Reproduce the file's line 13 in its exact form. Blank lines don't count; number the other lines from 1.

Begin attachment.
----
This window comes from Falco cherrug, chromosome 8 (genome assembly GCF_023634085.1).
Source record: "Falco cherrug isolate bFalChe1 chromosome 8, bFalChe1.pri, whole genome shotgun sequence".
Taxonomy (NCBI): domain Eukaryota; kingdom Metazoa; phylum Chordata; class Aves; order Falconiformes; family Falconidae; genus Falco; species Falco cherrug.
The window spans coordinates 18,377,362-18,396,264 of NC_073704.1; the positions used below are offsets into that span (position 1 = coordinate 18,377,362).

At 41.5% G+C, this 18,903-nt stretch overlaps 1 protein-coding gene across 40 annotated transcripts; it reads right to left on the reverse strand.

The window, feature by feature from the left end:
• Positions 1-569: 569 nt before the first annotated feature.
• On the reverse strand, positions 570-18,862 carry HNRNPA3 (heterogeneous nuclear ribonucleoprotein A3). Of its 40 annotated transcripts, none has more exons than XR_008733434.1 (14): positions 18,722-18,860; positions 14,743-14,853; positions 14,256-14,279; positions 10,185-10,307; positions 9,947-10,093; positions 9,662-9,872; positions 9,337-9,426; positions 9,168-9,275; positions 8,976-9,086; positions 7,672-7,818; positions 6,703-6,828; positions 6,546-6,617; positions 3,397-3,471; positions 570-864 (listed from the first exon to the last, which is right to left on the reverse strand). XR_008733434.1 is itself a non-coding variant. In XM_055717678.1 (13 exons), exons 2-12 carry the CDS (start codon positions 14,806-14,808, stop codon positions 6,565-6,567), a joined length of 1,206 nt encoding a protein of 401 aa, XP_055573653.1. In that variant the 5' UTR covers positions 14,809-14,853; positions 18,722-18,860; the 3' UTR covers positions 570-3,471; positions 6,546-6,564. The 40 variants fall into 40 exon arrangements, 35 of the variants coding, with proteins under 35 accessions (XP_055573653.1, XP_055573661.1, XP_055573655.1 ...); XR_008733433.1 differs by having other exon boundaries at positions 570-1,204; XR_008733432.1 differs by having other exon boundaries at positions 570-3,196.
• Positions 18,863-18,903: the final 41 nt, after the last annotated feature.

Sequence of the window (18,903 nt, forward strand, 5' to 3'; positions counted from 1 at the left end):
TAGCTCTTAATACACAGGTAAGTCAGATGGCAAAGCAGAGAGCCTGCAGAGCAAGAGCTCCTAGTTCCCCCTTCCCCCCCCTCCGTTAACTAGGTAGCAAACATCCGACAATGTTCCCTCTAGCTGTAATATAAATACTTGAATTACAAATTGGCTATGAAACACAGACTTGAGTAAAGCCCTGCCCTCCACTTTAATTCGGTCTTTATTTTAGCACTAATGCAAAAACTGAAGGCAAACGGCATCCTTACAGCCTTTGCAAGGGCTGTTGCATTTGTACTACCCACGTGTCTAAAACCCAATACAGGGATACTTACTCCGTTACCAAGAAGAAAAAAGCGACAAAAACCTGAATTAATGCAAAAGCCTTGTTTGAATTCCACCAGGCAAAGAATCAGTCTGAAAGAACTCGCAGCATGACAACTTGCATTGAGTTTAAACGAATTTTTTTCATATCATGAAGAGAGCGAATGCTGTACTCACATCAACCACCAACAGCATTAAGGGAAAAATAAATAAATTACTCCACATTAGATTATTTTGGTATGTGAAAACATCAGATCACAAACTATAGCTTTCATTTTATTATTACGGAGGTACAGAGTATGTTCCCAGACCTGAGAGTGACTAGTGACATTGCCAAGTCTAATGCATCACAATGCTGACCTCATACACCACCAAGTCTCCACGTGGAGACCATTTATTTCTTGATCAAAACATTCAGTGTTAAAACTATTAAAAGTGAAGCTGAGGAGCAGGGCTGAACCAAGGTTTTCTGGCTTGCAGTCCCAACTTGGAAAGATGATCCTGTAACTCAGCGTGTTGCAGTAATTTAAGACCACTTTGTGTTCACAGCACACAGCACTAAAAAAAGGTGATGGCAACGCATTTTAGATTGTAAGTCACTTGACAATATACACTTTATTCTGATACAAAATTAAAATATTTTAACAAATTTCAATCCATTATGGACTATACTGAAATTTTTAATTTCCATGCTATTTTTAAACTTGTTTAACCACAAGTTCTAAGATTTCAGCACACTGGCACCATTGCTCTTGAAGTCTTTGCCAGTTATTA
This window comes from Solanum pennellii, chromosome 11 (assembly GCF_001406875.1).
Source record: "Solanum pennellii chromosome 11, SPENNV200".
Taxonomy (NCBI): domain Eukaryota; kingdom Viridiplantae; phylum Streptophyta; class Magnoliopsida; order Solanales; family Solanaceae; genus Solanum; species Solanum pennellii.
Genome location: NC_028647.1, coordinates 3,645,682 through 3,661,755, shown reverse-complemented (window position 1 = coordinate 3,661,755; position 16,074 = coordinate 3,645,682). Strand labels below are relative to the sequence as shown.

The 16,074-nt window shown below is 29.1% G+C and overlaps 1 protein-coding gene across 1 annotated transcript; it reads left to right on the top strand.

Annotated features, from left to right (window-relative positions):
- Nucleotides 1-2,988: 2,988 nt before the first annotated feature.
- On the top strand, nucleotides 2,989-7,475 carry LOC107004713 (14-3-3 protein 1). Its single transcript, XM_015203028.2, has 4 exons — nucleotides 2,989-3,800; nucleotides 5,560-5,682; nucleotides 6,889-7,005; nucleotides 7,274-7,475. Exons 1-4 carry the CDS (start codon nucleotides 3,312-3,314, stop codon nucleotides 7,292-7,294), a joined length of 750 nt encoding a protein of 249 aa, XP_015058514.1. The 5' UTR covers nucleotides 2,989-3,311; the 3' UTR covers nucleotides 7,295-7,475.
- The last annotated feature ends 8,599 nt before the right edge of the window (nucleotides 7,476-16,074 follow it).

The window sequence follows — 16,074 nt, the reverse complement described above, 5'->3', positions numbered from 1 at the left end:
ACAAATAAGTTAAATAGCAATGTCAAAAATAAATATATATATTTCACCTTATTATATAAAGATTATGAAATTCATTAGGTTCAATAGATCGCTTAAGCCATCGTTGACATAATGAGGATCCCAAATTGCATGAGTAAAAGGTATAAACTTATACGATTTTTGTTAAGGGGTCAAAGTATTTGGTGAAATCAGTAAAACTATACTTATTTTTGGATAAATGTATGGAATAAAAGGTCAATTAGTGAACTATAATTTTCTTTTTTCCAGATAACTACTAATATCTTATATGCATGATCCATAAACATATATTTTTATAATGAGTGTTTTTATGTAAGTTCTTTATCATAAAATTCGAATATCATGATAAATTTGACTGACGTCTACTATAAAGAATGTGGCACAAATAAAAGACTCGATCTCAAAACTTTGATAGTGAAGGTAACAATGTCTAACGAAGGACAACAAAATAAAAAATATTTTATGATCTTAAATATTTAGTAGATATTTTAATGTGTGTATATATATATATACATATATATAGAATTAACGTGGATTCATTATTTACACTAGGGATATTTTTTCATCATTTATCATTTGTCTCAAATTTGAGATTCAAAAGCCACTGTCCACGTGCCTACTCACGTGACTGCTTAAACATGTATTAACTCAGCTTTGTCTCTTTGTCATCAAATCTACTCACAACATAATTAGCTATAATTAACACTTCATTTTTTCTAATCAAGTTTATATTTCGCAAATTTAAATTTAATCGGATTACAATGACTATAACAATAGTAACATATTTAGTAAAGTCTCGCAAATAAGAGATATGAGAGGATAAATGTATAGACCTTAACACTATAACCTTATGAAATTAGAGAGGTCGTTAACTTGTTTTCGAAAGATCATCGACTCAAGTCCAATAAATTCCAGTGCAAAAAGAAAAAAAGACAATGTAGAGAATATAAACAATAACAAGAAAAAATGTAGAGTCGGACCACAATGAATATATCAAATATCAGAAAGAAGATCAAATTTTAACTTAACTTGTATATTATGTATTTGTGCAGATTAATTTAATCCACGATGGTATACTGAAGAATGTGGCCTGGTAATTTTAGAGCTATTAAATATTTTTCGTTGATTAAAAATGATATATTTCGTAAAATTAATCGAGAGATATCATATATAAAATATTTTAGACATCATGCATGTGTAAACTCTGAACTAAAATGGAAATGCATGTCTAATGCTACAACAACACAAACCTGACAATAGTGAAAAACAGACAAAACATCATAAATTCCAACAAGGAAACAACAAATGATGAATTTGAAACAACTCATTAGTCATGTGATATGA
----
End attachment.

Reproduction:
Source record: "Solanum pennellii chromosome 11, SPENNV200".